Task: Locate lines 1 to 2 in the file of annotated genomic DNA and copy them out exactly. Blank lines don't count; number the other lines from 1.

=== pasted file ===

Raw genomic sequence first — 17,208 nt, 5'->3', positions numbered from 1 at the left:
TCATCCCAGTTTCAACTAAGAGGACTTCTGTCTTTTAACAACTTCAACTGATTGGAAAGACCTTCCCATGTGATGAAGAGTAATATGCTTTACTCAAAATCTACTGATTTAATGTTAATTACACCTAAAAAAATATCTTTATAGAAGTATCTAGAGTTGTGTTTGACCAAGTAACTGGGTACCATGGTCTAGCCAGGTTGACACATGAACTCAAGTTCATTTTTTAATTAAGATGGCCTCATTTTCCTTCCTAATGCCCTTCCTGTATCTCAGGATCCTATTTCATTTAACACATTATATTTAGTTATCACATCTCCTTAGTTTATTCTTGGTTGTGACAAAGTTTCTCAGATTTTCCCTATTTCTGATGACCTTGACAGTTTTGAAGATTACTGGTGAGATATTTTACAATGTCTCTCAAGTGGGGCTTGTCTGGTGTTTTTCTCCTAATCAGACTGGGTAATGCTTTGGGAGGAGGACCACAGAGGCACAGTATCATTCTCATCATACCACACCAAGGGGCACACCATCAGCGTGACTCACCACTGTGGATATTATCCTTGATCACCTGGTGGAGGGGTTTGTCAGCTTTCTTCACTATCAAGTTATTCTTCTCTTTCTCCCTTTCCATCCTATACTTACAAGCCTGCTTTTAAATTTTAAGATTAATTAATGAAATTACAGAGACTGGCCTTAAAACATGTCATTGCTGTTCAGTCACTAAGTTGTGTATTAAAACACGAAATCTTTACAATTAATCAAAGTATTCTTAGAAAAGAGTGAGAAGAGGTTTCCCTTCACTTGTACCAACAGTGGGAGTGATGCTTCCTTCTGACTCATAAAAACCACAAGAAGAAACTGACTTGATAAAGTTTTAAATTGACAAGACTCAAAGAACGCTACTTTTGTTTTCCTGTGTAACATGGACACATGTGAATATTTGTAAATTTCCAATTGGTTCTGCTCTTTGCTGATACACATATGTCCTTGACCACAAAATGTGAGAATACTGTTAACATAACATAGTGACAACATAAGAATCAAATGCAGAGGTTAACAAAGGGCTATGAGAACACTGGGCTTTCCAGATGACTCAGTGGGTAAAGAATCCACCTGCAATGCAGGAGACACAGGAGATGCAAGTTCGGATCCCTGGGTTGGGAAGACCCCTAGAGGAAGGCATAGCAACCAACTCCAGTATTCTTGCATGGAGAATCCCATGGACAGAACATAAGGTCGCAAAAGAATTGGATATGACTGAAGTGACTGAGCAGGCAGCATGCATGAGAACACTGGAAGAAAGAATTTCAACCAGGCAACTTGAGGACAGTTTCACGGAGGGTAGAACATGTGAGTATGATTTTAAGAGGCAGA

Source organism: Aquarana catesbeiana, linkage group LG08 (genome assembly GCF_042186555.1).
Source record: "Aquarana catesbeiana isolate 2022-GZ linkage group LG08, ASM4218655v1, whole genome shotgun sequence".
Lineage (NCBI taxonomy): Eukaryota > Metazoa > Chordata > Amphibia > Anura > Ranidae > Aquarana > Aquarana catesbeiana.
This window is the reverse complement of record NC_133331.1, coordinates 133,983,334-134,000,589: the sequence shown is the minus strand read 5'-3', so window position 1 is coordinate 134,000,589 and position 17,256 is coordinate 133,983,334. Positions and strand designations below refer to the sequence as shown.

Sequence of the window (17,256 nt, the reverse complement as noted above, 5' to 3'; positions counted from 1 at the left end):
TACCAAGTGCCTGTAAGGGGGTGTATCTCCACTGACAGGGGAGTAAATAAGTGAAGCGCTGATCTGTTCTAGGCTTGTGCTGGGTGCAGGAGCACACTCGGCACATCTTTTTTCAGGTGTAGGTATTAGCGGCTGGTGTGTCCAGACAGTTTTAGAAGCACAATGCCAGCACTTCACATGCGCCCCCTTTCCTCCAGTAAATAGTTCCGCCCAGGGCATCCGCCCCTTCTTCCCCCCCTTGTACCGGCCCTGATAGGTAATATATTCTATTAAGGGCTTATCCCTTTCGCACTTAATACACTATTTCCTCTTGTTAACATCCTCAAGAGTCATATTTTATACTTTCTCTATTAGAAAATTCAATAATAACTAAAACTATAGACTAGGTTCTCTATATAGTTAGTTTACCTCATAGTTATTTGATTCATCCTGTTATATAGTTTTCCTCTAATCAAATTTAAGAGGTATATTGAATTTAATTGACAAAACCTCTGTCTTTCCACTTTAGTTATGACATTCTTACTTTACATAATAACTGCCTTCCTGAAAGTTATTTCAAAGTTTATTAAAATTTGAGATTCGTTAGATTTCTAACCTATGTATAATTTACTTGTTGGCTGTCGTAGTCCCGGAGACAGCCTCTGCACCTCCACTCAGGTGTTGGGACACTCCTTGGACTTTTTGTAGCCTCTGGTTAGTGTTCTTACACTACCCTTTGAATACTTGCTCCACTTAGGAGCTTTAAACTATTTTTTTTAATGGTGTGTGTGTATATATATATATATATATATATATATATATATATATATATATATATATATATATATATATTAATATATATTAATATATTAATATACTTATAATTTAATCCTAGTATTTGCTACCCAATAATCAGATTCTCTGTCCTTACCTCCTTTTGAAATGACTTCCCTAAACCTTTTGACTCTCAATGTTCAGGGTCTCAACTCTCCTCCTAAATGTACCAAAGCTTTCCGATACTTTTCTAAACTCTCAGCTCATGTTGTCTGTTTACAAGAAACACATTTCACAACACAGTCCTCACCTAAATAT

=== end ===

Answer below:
Raw genomic sequence first — 17,208 nt, 5'->3', positions numbered from 1 at the left:
TCATCCCAGTTTCAACTAAGAGGACTTCTGTCTTTTAACAACTTCAACTGATTGGAAAGACCTTCCCATGTGATGAAGAGTAATATGCTTTACTCAAAATCTACTGATTTAATGTTAATTACACCTAAAAAAATATCTTTATAGAAGTATCTAGAGTTGTGTTTGACCAAGTAACTGGGTACCATGGTCTAGCCAGGTTGACACATGAACTCAAGTTCATTTTTTAATTAAGATGGCCTCATTTTCCTTCCTAATGCCCTTCCTGTATCTCAGGATCCTATTTCATTTAACACATTATATTTAGTTATCACATCTCCTTAGTTTATTCTTGGTTGTGACAAAGTTTCTCAGATTTTCCCTATTTCTGATGACCTTGACAGTTTTGAAGATTACTGGTGAGATATTTTACAATGTCTCTCAAGTGGGGCTTGTCTGGTGTTTTTCTCCTAATCAGACTGGGTAATGCTTTGGGAGGAGGACCACAGAGGCACAGTATCATTCTCATCATACCACACCAAGGGGCACACCATCAGCGTGACTCACCACTGTGGATATTATCCTTGATCACCTGGTGGAGGGGTTTGTCAGCTTTCTTCACTATCAAGTTATTCTTCTCTTTCTCCCTTTCCATCCTATACTTACAAGCCTGCTTTTAAATTTTAAGATTAATTAATGAAATTACAGAGACTGGCCTTAAAACATGTCATTGCTGTTCAGTCACTAAGTTGTGTATTAAAACACGAAATCTTTACAATTAATCAAAGTATTCTTAGAAAAGAGTGAGAAGAGGTTTCCCTTCACTTGTACCAACAGTGGGAGTGATGCTTCCTTCTGACTCATAAAAACCACAAGAAGAAACTGACTTGATAAAGTTTTAAATTGACAAGACTCAAAGAACGCTACTTTTGTTTTCCTGTGTAACATGGACACATGTGAATATTTGTAAATTTCCAATTGGTTCTGCTCTTTGCTGATACACATATGTCCTTGACCACAAAATGTGAGAATACTGTTAACATAACATAGTGACAACATAAGAATCAAATGCAGAGGTTAACAAAGGGCTATGAGAACACTGGGCTTTCCAGATGACTCAGTGGGTAAAGAATCCACCTGCAATGCAGGAGACACAGGAGATGCAAGTTCGGATCCCTGGGTTGGGAAGACCCCTAGAGGAAGGCATAGCAACCAACTCCAGTATTCTTGCATGGAGAATCCCATGGACAGAACATAAGGTCGCAAAAGAATTGGATATGACTGAAGTGACTGAGCAGGCAGCATGCATGAGAACACTGGAAGAAAGAATTTCAACCAGGCAACTTGAGGACAGTTTCACGGAGGGTAGAACATGTGAGTATGATTTTAAGAGGCAGA